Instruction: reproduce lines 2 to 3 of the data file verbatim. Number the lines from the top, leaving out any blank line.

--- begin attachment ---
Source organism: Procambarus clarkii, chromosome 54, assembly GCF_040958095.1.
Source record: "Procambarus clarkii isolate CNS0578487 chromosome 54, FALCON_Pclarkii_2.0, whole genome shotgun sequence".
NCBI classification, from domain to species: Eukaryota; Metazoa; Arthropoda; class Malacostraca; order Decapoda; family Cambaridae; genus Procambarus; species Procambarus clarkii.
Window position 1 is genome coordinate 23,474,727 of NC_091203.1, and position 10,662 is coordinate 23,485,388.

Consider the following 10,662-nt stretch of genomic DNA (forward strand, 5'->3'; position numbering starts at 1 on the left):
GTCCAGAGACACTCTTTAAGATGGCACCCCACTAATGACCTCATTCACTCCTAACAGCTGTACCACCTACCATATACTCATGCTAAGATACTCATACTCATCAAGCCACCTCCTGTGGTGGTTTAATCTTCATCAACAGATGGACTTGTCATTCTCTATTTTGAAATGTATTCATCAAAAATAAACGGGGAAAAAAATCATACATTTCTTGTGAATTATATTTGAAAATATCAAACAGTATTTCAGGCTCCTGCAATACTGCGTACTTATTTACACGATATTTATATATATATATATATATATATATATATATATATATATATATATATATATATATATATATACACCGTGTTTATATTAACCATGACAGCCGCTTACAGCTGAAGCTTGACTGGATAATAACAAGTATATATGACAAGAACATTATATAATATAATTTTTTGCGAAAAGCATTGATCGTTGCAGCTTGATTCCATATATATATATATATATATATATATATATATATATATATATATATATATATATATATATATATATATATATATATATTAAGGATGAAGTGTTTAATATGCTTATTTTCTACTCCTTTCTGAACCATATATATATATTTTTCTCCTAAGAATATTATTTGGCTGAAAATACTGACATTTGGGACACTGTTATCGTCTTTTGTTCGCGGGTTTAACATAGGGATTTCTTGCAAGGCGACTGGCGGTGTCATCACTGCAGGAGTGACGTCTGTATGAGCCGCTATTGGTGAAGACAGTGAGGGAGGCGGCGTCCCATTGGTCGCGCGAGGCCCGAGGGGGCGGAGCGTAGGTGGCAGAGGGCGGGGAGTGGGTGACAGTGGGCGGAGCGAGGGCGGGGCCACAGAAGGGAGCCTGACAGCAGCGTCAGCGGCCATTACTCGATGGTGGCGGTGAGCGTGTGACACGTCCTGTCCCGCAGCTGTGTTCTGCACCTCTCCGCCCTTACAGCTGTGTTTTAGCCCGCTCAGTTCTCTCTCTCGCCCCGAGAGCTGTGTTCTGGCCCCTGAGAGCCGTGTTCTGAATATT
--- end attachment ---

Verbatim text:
Source record: "Procambarus clarkii isolate CNS0578487 chromosome 54, FALCON_Pclarkii_2.0, whole genome shotgun sequence".
NCBI classification, from domain to species: Eukaryota; Metazoa; Arthropoda; class Malacostraca; order Decapoda; family Cambaridae; genus Procambarus; species Procambarus clarkii.